In 2009 the Tax Justice Network published its first Financial Secrecy Index, a project I directed in its first iteration (but not since). It was, as a result, at least to me, quite critical that it be explained why secrecy was (and remains) the key issue of concern with regard to the activities that the locations in question facilitate and deliberately permit.
To put this in context, for the TJN that secrecy has always been key to tax abuse.
For others, such as Global Witness, the key issue has been corruption.
Crime has, of course, always been an issue of concern for others: that is the focus of much money laundering attention.
However, the paper I wrote to explain the significance of secrecy jurisdictions highlighted what I think to be an issue if even greater concern that has not, as yet, received the attention it deserves. My paper was called 'Defining the Secrecy World: Rethinking the language of ‘offshore’. It was successful in one way: my use of the term secrecy jurisdiction has become widespread as a result, although I stress, I did not coin it; I did instead give it a clear definition.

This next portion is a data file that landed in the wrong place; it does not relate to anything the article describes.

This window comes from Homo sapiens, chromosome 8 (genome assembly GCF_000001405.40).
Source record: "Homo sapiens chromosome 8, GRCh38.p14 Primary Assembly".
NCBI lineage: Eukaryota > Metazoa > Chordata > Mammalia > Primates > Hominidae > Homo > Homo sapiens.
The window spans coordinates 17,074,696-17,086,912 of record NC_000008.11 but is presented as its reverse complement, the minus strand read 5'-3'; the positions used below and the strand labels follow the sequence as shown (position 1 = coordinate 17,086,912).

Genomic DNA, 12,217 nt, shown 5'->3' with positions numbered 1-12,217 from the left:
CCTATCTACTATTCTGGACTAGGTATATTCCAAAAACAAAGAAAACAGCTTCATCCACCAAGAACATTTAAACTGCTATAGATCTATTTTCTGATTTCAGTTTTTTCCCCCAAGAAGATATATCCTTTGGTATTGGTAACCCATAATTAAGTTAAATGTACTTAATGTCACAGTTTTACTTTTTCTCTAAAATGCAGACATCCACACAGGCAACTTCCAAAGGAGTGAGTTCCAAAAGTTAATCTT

However, what I really sought to do was describe what I called the 'secrecy space' within the 'secrecy world'. I argued was in 2009, and still think now, that this relationship is fundamental to the way in which global capitalism works. I did, as a result argue, that a major misconception about financial transparency concerns the assumption that this 'secrecy world' where so much of the world's trading and the vast majority of its shadow banking is recorded is geographically located: it is not. As I wrote then:
it is instead a space that has no specific location. This space is created by tax haven legislation which assumes that the entities registered in such places are ‘elsewhere’ for operational purposes, i.e. they do not trade within the domain of the tax haven, and no information is sought about where trade actually occurs… To locate these transactions in a place is not only impossible in many cases, it is also futile: they are not intended to be and cannot be located in that way. They float over and around the locations which are used to facilitate their existence as if in an unregulated ether.
That thinking is key to much if what I seek to do. I stress though; I am not saying these transactions are not recorded. Those of big commercial organisations (at least) are, necessarily, recorded. Even many of the criminal ones are recorded, at least so far as they impact on banking. The key point is not that: the key issue is that they are recorded in places where they do not occur which have decided for their own purposes that they are indifferent to the consequences of the transactions on this places where they actually have economic impact.